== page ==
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CNN’s “Reliable Sources” had a segment with awfully quick turnaround this morning.
Host Howard Kurtz brought on Kansas City Star television critic Aaron Barnhart to discuss Christiane Amanpour’s debut as host of ABC’s ‘This Week’, barely an hour after it aired.
Well, I think she played to her strengths as a well-prepared researcher, someone who comes loaded for bear for her interviews. These were gets that were — they were published on the Web ahead of time. We could watch much of the segments ahead of time.
So, that part is the known quantity about Christiane. The unknown quantity is the back half of the show, which is the roundtable, where she’s expected to let her guests sort of hold forth and move the news agenda forward. And in that, she seemed a little less ready for the new environment she was thrown into there.
Update: From Barnhart, who writes in from Beverly Hills: “I wasn’t in Kansas City for the segment, I was in LA on TV critics press tour, meaning that I watched the East Coast feed at CNN’s bureau at 6 a.m.! Still, when you compare it to Oscars night – where my review is due about two minutes after the ceremony ends – this was a walk in the park.”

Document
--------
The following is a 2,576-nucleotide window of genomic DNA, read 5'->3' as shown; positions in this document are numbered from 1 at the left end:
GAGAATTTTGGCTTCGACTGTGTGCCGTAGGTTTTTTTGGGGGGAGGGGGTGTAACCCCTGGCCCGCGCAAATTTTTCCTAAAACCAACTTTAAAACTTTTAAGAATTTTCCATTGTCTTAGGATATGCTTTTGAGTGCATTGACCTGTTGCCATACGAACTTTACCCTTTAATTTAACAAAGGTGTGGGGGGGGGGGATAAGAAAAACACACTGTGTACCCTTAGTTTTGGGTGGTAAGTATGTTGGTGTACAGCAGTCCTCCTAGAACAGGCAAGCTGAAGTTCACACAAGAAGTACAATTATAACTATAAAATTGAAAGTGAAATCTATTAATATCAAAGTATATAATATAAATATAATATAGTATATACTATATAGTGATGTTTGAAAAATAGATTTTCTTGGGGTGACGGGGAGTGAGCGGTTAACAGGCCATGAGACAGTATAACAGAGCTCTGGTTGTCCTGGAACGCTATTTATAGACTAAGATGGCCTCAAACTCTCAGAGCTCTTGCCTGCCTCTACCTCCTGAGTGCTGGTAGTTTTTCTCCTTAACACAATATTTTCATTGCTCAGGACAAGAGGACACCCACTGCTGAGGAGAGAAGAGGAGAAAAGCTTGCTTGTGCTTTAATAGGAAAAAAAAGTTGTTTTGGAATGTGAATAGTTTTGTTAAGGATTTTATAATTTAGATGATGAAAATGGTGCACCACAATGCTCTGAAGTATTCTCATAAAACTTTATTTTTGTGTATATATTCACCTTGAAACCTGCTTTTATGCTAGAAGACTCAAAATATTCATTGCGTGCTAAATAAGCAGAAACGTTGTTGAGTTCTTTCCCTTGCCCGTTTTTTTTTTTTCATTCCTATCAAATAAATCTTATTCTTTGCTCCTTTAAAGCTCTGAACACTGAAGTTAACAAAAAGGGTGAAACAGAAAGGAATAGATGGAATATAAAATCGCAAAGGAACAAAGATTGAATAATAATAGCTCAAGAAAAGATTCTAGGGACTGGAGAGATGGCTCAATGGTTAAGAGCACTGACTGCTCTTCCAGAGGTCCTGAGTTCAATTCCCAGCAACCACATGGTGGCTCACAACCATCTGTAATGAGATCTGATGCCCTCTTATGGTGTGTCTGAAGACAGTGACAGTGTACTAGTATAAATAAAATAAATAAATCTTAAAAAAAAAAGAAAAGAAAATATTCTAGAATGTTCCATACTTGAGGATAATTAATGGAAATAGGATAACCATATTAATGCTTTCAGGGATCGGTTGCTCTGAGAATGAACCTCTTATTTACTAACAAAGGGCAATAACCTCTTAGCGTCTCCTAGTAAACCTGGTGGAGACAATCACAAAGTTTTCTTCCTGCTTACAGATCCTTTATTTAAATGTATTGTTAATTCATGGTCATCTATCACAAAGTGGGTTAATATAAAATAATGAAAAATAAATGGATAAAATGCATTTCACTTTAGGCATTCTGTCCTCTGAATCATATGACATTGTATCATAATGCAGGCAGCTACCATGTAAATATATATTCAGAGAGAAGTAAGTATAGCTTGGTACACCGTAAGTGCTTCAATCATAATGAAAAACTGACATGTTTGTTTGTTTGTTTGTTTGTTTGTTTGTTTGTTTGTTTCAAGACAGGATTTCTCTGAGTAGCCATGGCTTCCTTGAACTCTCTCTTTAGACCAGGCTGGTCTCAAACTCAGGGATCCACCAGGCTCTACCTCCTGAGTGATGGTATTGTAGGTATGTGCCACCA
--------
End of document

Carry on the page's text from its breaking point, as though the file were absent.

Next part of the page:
The program also discussed the hyper-partisan state of cable news earlier today, referencing the Shirley Sherrod case and the New Black Panther party coverage, among other topics.
Baltimore Sun TV critic David Zurawik, former CNN exec turned George Washington University professor Frank Sesno, Former USA Today managing editor Lauren Ashburn and CBS News White House correspondent Chip Reid talked about the rhetoric.
After playing a series of clips comprised mostly of MSNBC and Fox News commentators, Kurtz threw to the panel.
From the transcript:
REID: Not to be a Pollyanna again, I do believe that we can and probably are overstating this, though, because if you did not have Fox News, you could not have made that clip you just made. The average American doesn’t watch Fox News. Yes, they make money in the world of cable TV
KURTZ: Many viewers watch Fox News —
SESNO: When CNN first went on the air, the average American didn’t watch CNN. But CNN had a disproportionate impact even in those early days because it was on where it was on and it influenced the influences.
REID: We repeat it and repeat it in the media echo chamber here in